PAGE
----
DIY Bed Presence Detection in Home Assistant

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Ever want to create an automation around someone sitting on a chair or laying in bed? Using an ESP8266, load cells, an MQTT broker and Home Assistant you can create a DIY weight sensor attached to your bed to form a smart bed! This that will allow you to detect these events and trigger automations.

While you could use this to accurately measure the weight of something, I’m focused on detecting presence on a piece of furniture. You can use this data to create automations based on where people are currently located in your home.

Some hardware you’ll need:

Shout out to reddit user Party_Engineer who put together the original design that inspired my implementation.

If you haven’t setup an MQTT broker be sure to check out my article on Setting up MQTT Broker for DIY Home Assistant Sensors.

Hardware Prototyping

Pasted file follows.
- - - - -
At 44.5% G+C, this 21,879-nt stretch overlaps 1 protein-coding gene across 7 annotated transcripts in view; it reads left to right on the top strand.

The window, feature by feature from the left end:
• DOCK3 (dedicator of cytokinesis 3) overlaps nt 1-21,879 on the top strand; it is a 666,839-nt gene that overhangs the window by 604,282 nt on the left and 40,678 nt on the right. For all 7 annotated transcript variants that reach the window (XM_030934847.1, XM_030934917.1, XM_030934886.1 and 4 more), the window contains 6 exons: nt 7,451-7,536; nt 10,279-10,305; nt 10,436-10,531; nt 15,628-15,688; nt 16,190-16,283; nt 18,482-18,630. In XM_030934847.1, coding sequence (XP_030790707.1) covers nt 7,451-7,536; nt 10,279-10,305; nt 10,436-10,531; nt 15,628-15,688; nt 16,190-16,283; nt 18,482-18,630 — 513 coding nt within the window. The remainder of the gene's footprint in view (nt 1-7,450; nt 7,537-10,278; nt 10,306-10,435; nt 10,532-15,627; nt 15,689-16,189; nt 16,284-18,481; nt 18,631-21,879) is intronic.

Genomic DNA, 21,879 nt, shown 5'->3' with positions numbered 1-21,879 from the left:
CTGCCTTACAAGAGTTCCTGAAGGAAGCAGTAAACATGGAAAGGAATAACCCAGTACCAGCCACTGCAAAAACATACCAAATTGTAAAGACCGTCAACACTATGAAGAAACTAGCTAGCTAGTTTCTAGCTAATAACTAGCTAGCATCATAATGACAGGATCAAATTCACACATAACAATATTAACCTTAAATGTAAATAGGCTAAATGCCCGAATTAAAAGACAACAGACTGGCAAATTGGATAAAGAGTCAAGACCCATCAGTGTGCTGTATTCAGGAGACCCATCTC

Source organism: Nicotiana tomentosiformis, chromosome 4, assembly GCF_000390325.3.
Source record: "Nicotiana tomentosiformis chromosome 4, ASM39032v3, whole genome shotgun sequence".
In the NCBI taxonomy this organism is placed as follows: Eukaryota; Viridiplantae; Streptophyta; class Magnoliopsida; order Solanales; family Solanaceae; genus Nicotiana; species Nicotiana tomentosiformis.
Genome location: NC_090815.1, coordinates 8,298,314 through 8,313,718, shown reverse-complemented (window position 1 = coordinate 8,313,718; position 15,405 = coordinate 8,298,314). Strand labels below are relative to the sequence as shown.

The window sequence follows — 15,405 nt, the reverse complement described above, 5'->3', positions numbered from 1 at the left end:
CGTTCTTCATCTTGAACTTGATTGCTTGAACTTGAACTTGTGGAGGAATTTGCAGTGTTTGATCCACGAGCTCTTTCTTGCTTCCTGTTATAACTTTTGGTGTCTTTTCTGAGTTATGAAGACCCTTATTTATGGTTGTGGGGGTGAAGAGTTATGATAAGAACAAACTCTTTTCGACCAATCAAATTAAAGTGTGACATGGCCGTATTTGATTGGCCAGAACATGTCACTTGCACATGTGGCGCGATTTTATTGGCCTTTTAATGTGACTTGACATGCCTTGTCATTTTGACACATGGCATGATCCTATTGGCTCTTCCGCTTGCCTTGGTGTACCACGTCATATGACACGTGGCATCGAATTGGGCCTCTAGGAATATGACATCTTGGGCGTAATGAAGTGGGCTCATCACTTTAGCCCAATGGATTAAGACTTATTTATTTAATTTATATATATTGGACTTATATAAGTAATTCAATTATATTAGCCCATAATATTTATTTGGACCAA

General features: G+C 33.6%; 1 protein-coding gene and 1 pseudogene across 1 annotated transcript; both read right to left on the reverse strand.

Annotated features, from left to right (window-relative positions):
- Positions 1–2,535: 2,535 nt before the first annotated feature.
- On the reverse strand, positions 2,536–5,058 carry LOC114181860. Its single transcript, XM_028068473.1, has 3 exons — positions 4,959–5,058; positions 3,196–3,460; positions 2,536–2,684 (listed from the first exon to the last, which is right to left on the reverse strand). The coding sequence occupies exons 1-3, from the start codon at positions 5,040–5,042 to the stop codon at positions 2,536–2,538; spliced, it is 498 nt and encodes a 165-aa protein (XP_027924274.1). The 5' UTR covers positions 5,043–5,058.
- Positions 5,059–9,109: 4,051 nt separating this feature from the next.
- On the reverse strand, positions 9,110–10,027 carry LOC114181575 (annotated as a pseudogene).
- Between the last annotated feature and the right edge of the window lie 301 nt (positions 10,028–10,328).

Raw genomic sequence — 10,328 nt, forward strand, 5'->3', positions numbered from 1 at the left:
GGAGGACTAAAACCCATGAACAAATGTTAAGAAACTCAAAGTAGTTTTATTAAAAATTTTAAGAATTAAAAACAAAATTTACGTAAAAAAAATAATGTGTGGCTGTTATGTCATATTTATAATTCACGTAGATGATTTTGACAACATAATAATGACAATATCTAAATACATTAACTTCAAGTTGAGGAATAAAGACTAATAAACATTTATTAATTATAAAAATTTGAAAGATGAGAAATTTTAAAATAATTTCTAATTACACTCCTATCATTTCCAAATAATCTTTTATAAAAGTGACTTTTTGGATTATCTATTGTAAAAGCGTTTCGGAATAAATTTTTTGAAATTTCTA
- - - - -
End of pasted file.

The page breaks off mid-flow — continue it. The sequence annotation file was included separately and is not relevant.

To create a weight sensor we can use load cells in an H-bridge circuit. You can use up to 4 load cells to accurately measure a weight, for this article I’m going to be putting them under our bed. During prototype and development, I was mostly working off using a chair to make it easier to manage, but the concept is still the same. You could also use a couch or any other piece of furniture.

Once I received the load cells I soldered some male jumper pins to the ends to easily plug them into a breadboard to do development and testing.

Soldered on headers

Breadboard Load Cell

Holding the Load Cell

You’ll also need some holders for the load cells, they don’t work nearly as well if they are just sitting flush on the floor. They need to have some gap from the floor so that the load cell can flex well and create an accurate measurement. Luckily, the community has some great 3D printed designs for these load cells. These are some that should match the load cells I used.